Boris Johnson: 'Worth considering' sending plane of cash to free Nazanin
- Credit: PA
Boris Johnson has acknowledged the possibility of sending a plane full of cash to Iran to settle a historic £400 million debt.
The outstanding payment Britain owes has been linked to the continued detention of Nazanin Zaghari-Ratcliffe and other UK-Iranian dual nationals held in the country.
The debt relates to a cancelled order for 1,500 Chieftain tanks dating back to the 1970s.
Appearing before the Commons Liaison Committee, Mr Johnson was pressed by former foreign secretary Jeremy Hunt as to whether there was any obstacle to the UK simply repaying the debt.
Mr Hunt asked whether, if international sanctions meant such a payment could not be made through a bank, there was any other way of settling the obligation.
“If you can’t use a bank to repay it for various reasons why can’t we do what President Obama did in January 2016 and fly of a crate of cash to Tehran and just repay that debt?” he asked.
Mr Johnson replied: “It is certainly worth considering. But as you know there are complexities attached.
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“It is also important to recognise that there are other UK-Iranian dual nationals in addition to Nazanin who form part of the equation and we have to be very sensitive to their needs as well.”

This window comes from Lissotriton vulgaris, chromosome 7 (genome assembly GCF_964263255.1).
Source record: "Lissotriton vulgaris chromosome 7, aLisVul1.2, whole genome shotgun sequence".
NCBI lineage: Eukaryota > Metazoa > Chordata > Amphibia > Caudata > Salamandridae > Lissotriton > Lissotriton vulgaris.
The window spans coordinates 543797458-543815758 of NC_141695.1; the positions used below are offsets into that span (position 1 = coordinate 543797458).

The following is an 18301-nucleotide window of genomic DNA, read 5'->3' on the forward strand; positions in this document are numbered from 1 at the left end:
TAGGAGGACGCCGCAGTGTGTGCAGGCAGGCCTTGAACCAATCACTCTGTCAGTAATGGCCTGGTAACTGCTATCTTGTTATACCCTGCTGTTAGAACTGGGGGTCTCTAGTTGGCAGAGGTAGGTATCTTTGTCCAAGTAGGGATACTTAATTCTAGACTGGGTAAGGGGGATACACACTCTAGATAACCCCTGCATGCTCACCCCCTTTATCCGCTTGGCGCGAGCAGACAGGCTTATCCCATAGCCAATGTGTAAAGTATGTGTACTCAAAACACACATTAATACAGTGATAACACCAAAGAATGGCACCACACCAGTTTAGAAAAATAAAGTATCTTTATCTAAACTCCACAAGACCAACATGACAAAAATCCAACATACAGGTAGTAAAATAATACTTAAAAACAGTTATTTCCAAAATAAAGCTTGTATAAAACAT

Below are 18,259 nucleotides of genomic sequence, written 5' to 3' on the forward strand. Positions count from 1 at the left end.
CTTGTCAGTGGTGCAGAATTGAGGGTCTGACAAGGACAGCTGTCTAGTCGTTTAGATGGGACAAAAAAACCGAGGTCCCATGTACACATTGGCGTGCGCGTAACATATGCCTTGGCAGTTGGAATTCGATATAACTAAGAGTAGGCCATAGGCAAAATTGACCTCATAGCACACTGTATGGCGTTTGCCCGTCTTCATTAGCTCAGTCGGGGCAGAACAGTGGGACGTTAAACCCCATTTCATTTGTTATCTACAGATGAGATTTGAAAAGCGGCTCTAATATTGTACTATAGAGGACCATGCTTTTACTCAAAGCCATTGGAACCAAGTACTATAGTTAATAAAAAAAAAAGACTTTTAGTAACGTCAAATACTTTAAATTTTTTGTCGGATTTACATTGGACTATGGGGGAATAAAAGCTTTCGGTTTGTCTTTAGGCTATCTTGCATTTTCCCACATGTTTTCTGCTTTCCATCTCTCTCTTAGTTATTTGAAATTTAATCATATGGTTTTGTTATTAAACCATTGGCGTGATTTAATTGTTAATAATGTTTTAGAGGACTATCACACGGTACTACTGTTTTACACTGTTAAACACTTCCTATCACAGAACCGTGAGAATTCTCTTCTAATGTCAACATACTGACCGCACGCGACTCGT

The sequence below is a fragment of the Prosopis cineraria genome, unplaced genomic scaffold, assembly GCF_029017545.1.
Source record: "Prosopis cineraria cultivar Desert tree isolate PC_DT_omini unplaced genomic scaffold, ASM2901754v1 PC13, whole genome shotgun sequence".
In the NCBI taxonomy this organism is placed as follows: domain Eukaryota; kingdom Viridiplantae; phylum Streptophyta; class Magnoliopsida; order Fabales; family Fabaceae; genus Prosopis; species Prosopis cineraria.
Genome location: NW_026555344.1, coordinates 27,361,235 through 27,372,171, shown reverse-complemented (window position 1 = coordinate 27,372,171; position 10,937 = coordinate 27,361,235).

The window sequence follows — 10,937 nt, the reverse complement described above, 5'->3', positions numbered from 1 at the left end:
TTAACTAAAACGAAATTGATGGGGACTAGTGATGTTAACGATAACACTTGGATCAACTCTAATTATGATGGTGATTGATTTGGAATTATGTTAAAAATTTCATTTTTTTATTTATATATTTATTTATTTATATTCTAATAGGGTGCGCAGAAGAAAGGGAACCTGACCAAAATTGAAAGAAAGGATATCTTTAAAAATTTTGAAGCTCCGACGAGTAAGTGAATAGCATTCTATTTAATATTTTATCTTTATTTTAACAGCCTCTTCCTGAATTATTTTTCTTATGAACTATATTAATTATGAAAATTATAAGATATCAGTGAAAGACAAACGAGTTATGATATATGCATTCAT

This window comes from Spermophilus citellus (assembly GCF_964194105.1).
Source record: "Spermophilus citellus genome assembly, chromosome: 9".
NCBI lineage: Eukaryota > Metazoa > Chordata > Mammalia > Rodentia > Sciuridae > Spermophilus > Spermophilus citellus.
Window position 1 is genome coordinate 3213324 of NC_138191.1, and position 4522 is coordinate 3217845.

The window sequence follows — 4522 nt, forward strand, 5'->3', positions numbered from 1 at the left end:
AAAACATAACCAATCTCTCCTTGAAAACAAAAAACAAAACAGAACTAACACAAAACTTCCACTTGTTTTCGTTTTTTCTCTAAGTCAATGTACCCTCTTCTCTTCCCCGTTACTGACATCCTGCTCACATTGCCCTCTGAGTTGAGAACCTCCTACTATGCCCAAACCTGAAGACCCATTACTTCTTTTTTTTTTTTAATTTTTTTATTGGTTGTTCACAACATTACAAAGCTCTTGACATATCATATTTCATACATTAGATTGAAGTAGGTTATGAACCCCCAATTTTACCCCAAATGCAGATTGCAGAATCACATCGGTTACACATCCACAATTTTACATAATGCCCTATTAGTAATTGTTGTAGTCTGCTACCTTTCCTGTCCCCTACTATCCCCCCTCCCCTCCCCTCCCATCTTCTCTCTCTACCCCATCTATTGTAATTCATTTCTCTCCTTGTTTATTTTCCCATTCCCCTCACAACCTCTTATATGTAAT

Nazanin's husband Richard Ratcliffe recently ended his 21-day hunger strike to try and force the British government to bring Nazanin home.
Boris Johnson's comments came amid growing calls for him to settle the debt as a way of ending the ordeal of Nazanin – who has been held since her arrest in 2016 on charges of plotting to overthrow the government – and the other detainees. She has always denied all charges against her.
Two other former foreign secretaries, Jack Straw and Malcolm Rifkind, have also called for the money to be repaid.
Following talks with officials in London, earlier this week Iran’s deputy foreign minister Ali Bagheri Kani was reported to have said the two sides had agreed on the amount owed but the UK had raised the issue of “limitations on banking interactions”.
The prime minister said the government was working “as hard as we can” to secure Nazanin's release.
“I have nothing but admiration for the way in which she has dealt with it. It has been unbearable to witness and I know how much she wants to come home and to see her family,” he said.